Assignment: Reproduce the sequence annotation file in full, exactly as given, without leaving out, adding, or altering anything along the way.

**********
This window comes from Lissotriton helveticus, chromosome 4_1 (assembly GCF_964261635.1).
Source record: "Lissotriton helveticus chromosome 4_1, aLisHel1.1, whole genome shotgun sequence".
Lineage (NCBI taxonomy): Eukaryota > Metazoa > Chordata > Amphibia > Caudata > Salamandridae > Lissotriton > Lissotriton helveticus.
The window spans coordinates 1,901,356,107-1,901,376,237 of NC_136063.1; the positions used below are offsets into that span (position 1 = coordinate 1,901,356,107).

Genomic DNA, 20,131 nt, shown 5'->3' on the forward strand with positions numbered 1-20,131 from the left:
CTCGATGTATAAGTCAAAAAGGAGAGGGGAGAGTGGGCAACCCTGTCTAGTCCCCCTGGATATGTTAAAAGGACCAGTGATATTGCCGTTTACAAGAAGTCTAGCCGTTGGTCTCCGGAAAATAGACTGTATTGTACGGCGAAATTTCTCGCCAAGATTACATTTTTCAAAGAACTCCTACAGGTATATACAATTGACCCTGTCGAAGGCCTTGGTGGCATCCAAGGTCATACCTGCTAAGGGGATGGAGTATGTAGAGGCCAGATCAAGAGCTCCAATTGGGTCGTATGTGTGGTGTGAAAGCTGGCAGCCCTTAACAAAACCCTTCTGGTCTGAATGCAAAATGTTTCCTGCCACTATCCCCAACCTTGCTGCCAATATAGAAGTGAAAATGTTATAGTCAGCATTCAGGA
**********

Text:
This window comes from Lissotriton helveticus, chromosome 4_1 (assembly GCF_964261635.1).
Source record: "Lissotriton helveticus chromosome 4_1, aLisHel1.1, whole genome shotgun sequence".
Lineage (NCBI taxonomy): Eukaryota > Metazoa > Chordata > Amphibia > Caudata > Salamandridae > Lissotriton > Lissotriton helveticus.
The window spans coordinates 1,901,356,107-1,901,376,237 of NC_136063.1; the positions used below are offsets into that span (position 1 = coordinate 1,901,356,107).

Genomic DNA, 20,131 nt, shown 5'->3' on the forward strand with positions numbered 1-20,131 from the left:
CTCGATGTATAAGTCAAAAAGGAGAGGGGAGAGTGGGCAACCCTGTCTAGTCCCCCTGGATATGTTAAAAGGACCAGTGATATTGCCGTTTACAAGAAGTCTAGCCGTTGGTCTCCGGAAAATAGACTGTATTGTACGGCGAAATTTCTCGCCAAGATTACATTTTTCAAAGAACTCCTACAGGTATATACAATTGACCCTGTCGAAGGCCTTGGTGGCATCCAAGGTCATACCTGCTAAGGGGATGGAGTATGTAGAGGCCAGATCAAGAGCTCCAATTGGGTCGTATGTGTGGTGTGAAAGCTGGCAGCCCTTAACAAAACCCTTCTGGTCTGAATGCAAAATGTTTCCTGCCACTATCCCCAACCTTGCTGCCAATATAGAAGTGAAAATGTTATAGTCAGCATTCAGGA